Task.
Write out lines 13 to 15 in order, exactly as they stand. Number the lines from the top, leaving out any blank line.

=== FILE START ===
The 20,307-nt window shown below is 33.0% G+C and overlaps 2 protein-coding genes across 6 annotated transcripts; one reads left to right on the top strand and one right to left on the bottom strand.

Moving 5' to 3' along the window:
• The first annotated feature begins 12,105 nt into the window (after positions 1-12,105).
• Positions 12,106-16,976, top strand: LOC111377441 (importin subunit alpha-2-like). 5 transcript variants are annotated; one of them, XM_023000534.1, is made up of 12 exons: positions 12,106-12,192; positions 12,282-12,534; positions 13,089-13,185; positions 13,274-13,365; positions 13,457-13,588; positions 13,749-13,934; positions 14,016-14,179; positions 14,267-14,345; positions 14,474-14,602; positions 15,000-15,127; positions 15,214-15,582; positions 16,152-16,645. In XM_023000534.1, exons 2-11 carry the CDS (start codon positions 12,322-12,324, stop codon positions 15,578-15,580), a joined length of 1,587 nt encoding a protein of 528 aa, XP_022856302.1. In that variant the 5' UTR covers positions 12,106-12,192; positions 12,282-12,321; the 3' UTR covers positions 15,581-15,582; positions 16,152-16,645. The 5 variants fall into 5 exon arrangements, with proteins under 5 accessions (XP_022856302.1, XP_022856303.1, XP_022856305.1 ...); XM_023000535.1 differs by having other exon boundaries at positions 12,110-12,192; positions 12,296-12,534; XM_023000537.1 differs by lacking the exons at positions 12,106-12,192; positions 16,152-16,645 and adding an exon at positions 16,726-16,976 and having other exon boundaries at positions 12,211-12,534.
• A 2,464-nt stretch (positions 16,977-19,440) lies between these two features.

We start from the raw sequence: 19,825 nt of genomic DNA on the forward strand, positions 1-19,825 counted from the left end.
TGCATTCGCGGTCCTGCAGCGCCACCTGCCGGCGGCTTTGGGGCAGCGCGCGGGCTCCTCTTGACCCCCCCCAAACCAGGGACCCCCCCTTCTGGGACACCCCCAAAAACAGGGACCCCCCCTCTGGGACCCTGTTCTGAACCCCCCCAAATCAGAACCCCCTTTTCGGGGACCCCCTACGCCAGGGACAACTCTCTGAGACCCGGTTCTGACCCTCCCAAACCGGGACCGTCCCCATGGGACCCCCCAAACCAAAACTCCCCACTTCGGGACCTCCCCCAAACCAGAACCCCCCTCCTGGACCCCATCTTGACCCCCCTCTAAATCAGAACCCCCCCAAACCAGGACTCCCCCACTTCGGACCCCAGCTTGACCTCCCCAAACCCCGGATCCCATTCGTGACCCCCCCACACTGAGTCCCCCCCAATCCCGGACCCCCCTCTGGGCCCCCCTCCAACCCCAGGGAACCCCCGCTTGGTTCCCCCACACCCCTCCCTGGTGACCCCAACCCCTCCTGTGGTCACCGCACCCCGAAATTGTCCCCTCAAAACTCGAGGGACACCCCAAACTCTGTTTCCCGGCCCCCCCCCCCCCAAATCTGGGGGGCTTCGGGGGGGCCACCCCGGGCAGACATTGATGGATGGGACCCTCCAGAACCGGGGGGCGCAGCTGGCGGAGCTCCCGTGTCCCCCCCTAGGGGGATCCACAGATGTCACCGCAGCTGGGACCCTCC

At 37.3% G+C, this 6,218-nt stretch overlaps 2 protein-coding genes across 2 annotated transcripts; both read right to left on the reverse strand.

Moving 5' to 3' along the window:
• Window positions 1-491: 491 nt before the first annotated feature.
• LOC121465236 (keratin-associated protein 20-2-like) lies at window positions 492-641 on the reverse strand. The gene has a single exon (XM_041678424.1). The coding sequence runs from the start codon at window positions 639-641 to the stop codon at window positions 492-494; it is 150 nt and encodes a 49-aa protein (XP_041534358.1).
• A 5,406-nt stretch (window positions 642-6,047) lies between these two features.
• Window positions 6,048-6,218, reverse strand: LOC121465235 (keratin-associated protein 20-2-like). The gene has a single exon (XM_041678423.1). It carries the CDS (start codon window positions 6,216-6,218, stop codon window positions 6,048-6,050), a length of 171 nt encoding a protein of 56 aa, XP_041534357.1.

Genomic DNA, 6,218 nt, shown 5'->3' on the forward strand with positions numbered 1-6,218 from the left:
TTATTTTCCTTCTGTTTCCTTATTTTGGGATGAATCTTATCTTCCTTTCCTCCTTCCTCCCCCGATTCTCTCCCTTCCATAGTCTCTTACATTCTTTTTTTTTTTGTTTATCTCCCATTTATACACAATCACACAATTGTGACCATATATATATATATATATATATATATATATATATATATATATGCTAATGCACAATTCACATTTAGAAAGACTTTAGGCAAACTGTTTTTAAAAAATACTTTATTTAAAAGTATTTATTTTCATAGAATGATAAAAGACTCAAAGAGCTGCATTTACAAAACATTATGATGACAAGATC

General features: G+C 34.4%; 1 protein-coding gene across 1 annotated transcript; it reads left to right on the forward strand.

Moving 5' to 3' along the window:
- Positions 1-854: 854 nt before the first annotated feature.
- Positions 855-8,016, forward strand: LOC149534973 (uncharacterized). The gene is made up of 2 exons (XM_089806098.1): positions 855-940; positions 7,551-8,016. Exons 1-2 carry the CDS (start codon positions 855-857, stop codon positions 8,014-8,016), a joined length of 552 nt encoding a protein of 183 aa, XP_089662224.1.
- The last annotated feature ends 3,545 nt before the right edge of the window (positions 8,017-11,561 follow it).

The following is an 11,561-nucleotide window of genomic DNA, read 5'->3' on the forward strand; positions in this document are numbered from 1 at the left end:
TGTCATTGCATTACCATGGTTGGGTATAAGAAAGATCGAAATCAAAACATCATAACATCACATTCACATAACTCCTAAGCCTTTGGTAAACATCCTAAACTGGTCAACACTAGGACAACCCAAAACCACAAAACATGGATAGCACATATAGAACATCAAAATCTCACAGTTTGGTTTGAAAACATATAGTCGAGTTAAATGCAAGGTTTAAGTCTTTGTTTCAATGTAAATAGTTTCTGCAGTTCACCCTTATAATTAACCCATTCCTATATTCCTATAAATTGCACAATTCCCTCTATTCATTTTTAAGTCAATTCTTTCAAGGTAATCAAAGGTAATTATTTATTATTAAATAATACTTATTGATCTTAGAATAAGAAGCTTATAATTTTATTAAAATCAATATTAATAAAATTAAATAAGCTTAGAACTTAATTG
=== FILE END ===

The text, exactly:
• Window positions 6,048-6,218, reverse strand: LOC121465235 (keratin-associated protein 20-2-like). The gene has a single exon (XM_041678423.1). It carries the CDS (start codon window positions 6,216-6,218, stop codon window positions 6,048-6,050), a length of 171 nt encoding a protein of 56 aa, XP_041534357.1.

Genomic DNA, 6,218 nt, shown 5'->3' on the forward strand with positions numbered 1-6,218 from the left:
TTATTTTCCTTCTGTTTCCTTATTTTGGGATGAATCTTATCTTCCTTTCCTCCTTCCTCCCCCGATTCTCTCCCTTCCATAGTCTCTTACATTCTTTTTTTTTTTGTTTATCTCCCATTTATACACAATCACACAATTGTGACCATATATATATATATATATATATATATATATATATATATATATGCTAATGCACAATTCACATTTAGAAAGACTTTAGGCAAACTGTTTTTAAAAAATACTTTATTTAAAAGTATTTATTTTCATAGAATGATAAAAGACTCAAAGAGCTGCATTTACAAAACATTATGATGACAAGATC